At the Institute of Agriculture, Natural Resources and Extension, we work to make Alaskan's lives better. It's that simple. Through programs that bring UAF research and expertise to Alaska citizens, we help families grow food, farmers produce more crops and everyday citizens live healthier lives. Learn more about the work we do.
IANRE researchers support food security in Alaska through research-based knowledge in areas like livestock production, home horticulture best practices, pest management and more.
Faculty and staff work to expand capacity for public involvement in natural resource, ecosystem and sustainable energy issues through public workshops, presentations and consultations.
Cooperative Extension faculty and staff offer educational opportunities regarding nutrition and physical activity, chronic disease prevention and management, home modifications, air quality and energy efficiencies, food safety practices and food preservation techniques.
Research shows that to increase resilience and reduce risky behaviors, youth need connections to caring adults. Faculty and staff provide mentorship and life skills programming to youth that increase participation in STEAM activities as well as provide local and statewide opportunities for civic engagement.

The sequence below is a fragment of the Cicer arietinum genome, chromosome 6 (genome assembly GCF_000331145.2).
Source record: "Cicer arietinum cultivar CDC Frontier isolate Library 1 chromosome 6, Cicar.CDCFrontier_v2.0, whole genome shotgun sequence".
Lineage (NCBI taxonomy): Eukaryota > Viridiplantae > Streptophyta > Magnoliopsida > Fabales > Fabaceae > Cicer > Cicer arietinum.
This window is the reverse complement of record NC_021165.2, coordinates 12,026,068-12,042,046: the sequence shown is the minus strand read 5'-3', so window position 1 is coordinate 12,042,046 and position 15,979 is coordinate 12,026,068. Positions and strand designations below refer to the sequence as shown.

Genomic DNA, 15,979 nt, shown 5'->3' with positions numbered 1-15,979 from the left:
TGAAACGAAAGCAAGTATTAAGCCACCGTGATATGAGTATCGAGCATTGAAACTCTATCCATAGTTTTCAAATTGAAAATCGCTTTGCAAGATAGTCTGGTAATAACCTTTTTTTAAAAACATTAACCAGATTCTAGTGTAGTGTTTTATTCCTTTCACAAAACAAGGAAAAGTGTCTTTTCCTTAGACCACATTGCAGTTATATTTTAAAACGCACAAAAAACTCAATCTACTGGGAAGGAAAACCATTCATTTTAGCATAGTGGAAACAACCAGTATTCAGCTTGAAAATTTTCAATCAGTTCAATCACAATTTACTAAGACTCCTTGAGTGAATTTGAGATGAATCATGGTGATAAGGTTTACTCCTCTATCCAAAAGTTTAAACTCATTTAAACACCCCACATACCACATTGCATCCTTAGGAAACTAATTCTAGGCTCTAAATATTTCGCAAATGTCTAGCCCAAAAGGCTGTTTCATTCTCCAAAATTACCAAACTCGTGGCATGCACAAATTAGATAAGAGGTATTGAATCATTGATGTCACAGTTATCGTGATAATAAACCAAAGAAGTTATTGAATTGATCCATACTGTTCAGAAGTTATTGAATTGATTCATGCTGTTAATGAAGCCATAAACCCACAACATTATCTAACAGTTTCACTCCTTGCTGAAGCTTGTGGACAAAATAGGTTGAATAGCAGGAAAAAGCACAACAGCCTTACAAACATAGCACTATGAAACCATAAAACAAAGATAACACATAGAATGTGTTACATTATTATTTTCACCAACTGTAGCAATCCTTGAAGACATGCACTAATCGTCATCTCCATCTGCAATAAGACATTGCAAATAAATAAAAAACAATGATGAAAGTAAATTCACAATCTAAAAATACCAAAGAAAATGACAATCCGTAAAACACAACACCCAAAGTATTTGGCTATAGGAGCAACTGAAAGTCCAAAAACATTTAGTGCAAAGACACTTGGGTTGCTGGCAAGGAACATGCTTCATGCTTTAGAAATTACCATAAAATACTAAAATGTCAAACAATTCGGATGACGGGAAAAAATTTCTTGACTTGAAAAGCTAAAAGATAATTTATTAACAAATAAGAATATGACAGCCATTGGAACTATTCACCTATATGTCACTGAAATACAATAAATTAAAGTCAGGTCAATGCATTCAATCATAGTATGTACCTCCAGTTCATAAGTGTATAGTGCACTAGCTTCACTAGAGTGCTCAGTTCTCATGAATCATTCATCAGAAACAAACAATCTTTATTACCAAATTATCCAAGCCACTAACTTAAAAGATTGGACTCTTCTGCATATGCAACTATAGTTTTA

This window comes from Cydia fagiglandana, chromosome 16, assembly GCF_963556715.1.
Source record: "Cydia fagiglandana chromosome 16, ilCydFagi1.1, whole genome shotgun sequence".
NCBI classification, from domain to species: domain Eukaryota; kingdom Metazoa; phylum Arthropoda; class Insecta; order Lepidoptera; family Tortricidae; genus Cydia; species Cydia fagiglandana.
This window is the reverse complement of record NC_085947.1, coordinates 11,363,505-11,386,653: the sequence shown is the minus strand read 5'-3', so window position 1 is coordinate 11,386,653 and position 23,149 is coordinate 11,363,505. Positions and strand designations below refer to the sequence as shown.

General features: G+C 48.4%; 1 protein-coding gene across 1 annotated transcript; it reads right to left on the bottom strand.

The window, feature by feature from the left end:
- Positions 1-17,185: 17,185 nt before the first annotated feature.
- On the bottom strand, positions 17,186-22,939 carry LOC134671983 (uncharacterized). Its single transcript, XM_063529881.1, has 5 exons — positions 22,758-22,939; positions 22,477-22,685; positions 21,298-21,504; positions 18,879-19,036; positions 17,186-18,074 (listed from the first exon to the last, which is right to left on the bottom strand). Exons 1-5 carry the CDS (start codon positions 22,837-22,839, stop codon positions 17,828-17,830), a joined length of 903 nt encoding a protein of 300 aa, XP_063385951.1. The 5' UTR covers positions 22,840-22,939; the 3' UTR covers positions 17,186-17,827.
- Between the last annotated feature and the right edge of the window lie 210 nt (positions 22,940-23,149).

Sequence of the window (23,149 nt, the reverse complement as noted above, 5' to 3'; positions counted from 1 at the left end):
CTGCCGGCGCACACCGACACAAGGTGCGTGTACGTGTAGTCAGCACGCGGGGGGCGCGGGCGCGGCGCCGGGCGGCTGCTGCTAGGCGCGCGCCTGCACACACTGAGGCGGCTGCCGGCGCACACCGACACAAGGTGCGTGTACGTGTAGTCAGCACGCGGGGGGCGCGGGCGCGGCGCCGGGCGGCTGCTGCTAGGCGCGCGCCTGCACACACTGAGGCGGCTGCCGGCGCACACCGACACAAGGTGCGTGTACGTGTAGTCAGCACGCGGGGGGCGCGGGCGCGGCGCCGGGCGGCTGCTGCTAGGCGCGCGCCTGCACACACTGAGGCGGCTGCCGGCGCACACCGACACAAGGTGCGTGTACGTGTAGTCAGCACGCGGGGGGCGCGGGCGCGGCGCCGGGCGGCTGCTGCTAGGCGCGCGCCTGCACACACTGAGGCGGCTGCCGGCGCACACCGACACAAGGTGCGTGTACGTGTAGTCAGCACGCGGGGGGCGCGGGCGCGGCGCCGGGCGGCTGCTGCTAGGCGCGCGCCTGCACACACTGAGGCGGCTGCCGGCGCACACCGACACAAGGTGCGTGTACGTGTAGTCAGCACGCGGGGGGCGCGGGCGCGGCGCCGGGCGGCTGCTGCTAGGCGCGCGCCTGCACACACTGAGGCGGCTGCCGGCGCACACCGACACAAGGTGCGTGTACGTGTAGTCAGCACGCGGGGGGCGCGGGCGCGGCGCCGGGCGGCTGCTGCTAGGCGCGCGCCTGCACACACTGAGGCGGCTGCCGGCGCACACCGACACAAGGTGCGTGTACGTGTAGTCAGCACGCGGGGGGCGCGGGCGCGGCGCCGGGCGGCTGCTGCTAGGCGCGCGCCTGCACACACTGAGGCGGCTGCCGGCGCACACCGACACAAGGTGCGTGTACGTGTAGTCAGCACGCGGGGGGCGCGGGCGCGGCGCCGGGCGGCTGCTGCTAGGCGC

September 13, 2023
The Local Food Leader Training and Certification program is intended for local food practitioners, such as food policy council members, public health professionals and master gardeners.
September 06, 2023
Alaskans across the state who are at risk of developing Type 2 diabetes are eligible to join a yearlong program to help them lose weight and improve their health.
August 26, 2023
Some vinegar sold in Alaska stores may not be acidic enough for use in home canning, according to the University of Alaska Fairbanks Cooperative Extension Service.
The Institute of Agriculture, Natural Resources and Extension is home to UAF's land grant mission including the UAF Agriculture and Forestry Station as well as Cooperative Extension. The Morrill Act of 1862 established land-grant colleges and the federal Hatch Act of 1887 authorized agricultural experiment stations in the U.S. and its territories to provide science-based research information to farmers. There are agricultural experiment stations in each of the 50 states, Puerto Rico, and Guam, and all but one are part of the land-grant college system. UAF's Extension is part of the largest informal education system in the world, connecting Extension programs at land-grant colleges and universities in every U.S. territory and state. Today, the National Institute of Food and Agriculture (NIFA) is the USDA division that manages federal funding of the nation’s experiment stations and the extension service.